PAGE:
bidet, writing in 1759, foreshadows the misery which marked the last thirty years of the ancien rgime.
So La Fleur got off him, and giving him a good sound lash, the bidet took me at my word, and away he scampered back to Montriul.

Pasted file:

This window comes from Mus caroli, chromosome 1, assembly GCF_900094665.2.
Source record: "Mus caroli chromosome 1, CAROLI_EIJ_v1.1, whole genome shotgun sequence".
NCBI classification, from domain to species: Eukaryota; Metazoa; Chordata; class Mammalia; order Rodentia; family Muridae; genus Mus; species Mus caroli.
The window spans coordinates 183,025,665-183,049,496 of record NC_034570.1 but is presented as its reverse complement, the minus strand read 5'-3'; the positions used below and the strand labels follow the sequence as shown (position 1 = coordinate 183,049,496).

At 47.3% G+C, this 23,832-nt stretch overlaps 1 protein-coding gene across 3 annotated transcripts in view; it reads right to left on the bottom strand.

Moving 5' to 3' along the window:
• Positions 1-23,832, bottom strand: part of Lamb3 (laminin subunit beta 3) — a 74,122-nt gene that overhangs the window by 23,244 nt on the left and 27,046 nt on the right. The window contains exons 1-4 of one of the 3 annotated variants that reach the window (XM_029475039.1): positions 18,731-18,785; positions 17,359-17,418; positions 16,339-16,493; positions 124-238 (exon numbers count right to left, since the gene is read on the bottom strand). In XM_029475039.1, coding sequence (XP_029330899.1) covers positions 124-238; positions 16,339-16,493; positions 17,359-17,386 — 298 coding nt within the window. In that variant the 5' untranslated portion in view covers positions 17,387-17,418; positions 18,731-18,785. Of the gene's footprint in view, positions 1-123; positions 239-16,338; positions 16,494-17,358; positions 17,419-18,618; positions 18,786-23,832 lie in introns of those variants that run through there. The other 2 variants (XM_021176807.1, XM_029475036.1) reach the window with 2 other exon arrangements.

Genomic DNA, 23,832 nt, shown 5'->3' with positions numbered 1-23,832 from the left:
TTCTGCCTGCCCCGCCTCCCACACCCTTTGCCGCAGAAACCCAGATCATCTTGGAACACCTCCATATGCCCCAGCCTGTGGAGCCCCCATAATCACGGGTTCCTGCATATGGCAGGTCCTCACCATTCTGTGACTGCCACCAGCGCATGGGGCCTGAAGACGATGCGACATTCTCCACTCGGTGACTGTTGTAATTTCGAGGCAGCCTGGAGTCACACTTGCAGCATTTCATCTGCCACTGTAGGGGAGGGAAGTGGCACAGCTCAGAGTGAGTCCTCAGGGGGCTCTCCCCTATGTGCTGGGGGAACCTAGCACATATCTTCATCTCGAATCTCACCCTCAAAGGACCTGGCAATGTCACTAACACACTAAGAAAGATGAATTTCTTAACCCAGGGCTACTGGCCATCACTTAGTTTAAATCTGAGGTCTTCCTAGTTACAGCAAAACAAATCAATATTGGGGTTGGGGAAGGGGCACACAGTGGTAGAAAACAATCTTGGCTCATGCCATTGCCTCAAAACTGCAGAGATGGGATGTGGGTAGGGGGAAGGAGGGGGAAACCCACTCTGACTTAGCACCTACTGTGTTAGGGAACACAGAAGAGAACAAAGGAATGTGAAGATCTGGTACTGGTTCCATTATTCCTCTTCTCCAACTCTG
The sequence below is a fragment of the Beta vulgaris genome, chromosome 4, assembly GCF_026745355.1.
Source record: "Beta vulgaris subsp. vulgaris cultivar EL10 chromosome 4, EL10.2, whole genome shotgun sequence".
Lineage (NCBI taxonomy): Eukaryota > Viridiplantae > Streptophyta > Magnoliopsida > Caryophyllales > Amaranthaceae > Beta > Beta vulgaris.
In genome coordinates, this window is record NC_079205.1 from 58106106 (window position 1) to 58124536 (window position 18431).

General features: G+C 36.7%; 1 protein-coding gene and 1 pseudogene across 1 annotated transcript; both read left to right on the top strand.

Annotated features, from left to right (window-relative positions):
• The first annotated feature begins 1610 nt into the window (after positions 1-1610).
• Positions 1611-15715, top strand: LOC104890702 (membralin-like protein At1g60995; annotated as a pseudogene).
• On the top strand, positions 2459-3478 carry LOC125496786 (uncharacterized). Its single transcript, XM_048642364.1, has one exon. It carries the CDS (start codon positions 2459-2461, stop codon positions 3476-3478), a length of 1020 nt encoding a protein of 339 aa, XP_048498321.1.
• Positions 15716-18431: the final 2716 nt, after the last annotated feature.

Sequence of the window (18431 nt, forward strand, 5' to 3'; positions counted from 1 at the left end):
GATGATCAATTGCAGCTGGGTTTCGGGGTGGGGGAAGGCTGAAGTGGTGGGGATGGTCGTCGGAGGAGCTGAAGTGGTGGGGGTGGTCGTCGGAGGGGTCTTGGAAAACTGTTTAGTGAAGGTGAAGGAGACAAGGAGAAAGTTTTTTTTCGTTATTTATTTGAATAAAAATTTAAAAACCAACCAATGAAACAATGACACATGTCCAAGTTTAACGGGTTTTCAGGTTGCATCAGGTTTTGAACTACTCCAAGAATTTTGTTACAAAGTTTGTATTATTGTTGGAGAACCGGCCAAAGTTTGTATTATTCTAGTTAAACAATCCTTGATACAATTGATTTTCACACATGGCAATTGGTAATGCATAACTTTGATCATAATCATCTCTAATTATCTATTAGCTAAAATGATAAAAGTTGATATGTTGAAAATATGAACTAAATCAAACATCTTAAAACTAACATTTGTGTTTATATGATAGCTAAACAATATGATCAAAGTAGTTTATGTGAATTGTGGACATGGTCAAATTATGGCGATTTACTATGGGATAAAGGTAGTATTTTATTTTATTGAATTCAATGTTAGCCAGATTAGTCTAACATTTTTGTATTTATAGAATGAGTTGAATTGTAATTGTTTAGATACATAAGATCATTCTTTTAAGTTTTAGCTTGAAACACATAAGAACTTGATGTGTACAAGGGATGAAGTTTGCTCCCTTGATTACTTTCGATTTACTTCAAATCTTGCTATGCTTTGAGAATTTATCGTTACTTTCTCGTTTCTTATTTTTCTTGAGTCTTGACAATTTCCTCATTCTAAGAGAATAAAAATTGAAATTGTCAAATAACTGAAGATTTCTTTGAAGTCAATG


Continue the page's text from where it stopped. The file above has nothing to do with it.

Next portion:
1620s, "small horse," from French bidet (16c.), of unknown etymology. Originally in French "a small horse, a pony," thus "a vessel on a low narrow stand, which can be bestridden for bathing purposes," a sense attested in English from 1766.